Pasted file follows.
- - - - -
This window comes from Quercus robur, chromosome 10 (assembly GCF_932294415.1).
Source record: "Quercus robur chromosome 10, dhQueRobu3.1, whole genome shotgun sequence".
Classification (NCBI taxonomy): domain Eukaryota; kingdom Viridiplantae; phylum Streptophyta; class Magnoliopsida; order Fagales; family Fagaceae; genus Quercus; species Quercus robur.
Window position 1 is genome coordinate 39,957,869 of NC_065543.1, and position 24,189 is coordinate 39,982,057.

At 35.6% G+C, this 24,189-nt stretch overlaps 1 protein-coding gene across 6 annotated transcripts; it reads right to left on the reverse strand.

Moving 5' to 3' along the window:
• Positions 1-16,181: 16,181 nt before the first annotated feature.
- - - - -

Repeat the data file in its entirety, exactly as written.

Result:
This window comes from Quercus robur, chromosome 10 (assembly GCF_932294415.1).
Source record: "Quercus robur chromosome 10, dhQueRobu3.1, whole genome shotgun sequence".
Classification (NCBI taxonomy): domain Eukaryota; kingdom Viridiplantae; phylum Streptophyta; class Magnoliopsida; order Fagales; family Fagaceae; genus Quercus; species Quercus robur.
Window position 1 is genome coordinate 39,957,869 of NC_065543.1, and position 24,189 is coordinate 39,982,057.

At 35.6% G+C, this 24,189-nt stretch overlaps 1 protein-coding gene across 6 annotated transcripts; it reads right to left on the reverse strand.

Moving 5' to 3' along the window:
• Positions 1-16,181: 16,181 nt before the first annotated feature.